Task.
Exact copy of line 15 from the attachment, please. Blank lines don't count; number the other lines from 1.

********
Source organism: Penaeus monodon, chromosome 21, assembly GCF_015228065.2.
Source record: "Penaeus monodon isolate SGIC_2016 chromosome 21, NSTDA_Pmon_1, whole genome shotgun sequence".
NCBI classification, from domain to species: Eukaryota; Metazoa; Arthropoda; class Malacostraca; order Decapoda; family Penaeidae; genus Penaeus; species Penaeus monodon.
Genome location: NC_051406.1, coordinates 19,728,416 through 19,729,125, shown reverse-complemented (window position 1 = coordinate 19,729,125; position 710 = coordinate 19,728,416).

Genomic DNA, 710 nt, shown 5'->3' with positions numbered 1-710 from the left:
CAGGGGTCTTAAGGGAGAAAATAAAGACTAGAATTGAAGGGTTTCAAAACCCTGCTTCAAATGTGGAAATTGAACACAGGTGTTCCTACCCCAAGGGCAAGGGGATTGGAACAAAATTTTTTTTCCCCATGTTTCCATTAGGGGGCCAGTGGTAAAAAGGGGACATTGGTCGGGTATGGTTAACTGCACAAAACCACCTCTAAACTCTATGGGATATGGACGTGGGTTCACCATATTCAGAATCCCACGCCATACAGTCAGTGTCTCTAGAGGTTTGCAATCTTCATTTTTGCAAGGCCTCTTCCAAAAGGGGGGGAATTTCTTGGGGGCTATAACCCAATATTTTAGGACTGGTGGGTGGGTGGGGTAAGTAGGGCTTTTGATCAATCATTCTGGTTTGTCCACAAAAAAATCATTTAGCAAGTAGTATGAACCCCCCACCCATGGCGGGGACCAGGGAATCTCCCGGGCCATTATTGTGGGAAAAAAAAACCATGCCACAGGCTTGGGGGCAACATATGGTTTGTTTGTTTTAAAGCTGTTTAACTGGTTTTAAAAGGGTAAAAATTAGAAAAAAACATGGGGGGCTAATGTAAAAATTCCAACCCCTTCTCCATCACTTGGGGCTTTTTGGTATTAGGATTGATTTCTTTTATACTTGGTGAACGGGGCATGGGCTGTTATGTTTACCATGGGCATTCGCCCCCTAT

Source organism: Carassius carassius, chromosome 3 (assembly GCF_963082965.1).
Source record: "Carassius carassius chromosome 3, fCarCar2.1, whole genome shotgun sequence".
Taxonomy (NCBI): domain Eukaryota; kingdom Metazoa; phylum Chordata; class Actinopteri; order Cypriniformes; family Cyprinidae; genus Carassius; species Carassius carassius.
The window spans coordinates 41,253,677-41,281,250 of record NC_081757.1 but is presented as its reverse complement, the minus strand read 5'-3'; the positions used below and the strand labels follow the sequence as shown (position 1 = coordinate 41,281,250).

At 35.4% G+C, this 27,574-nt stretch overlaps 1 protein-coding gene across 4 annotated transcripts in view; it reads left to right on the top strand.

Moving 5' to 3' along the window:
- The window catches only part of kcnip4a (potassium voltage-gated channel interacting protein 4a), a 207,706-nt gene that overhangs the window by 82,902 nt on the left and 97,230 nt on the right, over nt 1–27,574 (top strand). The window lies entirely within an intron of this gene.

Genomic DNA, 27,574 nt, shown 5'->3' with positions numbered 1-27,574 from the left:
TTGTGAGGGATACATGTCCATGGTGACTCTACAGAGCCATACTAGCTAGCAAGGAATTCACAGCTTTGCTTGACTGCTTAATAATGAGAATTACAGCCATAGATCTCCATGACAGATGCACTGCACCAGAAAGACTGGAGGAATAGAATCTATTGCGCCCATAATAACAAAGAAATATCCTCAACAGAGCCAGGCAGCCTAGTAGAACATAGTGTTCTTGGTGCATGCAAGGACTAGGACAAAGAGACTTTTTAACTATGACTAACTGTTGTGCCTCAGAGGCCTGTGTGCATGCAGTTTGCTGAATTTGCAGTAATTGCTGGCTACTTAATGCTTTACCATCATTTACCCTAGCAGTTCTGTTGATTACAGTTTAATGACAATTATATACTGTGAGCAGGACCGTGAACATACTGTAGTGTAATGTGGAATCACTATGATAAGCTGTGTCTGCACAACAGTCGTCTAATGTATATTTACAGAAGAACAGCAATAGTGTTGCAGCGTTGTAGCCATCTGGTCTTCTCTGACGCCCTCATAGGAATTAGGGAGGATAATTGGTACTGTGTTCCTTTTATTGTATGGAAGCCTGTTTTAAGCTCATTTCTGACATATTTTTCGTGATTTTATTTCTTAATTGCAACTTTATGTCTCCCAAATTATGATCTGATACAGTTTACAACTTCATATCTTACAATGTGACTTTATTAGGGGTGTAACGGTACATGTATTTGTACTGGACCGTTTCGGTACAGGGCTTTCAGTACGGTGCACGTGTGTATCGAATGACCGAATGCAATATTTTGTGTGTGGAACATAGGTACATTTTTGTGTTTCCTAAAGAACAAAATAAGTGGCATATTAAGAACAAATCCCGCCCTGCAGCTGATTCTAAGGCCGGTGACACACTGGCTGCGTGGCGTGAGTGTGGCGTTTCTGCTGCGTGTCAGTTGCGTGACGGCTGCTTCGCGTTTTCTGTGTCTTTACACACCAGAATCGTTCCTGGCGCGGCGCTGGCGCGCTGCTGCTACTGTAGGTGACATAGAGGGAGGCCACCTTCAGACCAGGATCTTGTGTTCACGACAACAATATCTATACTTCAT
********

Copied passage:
TTGTGAGGGATACATGTCCATGGTGACTCTACAGAGCCATACTAGCTAGCAAGGAATTCACAGCTTTGCTTGACTGCTTAATAATGAGAATTACAGCCATAGATCTCCATGACAGATGCACTGCACCAGAAAGACTGGAGGAATAGAATCTATTGCGCCCATAATAACAAAGAAATATCCTCAACAGAGCCAGGCAGCCTAGTAGAACATAGTGTTCTTGGTGCATGCAAGGACTAGGACAAAGAGACTTTTTAACTATGACTAACTGTTGTGCCTCAGAGGCCTGTGTGCATGCAGTTTGCTGAATTTGCAGTAATTGCTGGCTACTTAATGCTTTACCATCATTTACCCTAGCAGTTCTGTTGATTACAGTTTAATGACAATTATATACTGTGAGCAGGACCGTGAACATACTGTAGTGTAATGTGGAATCACTATGATAAGCTGTGTCTGCACAACAGTCGTCTAATGTATATTTACAGAAGAACAGCAATAGTGTTGCAGCGTTGTAGCCATCTGGTCTTCTCTGACGCCCTCATAGGAATTAGGGAGGATAATTGGTACTGTGTTCCTTTTATTGTATGGAAGCCTGTTTTAAGCTCATTTCTGACATATTTTTCGTGATTTTATTTCTTAATTGCAACTTTATGTCTCCCAAATTATGATCTGATACAGTTTACAACTTCATATCTTACAATGTGACTTTATTAGGGGTGTAACGGTACATGTATTTGTACTGGACCGTTTCGGTACAGGGCTTTCAGTACGGTGCACGTGTGTATCGAATGACCGAATGCAATATTTTGTGTGTGGAACATAGGTACATTTTTGTGTTTCCTAAAGAACAAAATAAGTGGCATATTAAGAACAAATCCCGCCCTGCAGCTGATTCTAAGGCCGGTGACACACTGGCTGCGTGGCGTGAGTGTGGCGTTTCTGCTGCGTGTCAGTTGCGTGACGGCTGCTTCGCGTTTTCTGTGTCTTTACACACCAGAATCGTTCCTGGCGCGGCGCTGGCGCGCTGCTGCTACTGTAGGTGACATAGAGGGAGGCCACCTTCAGACCAGGATCTTGTGTTCACGACAACAATATCTATACTTCAT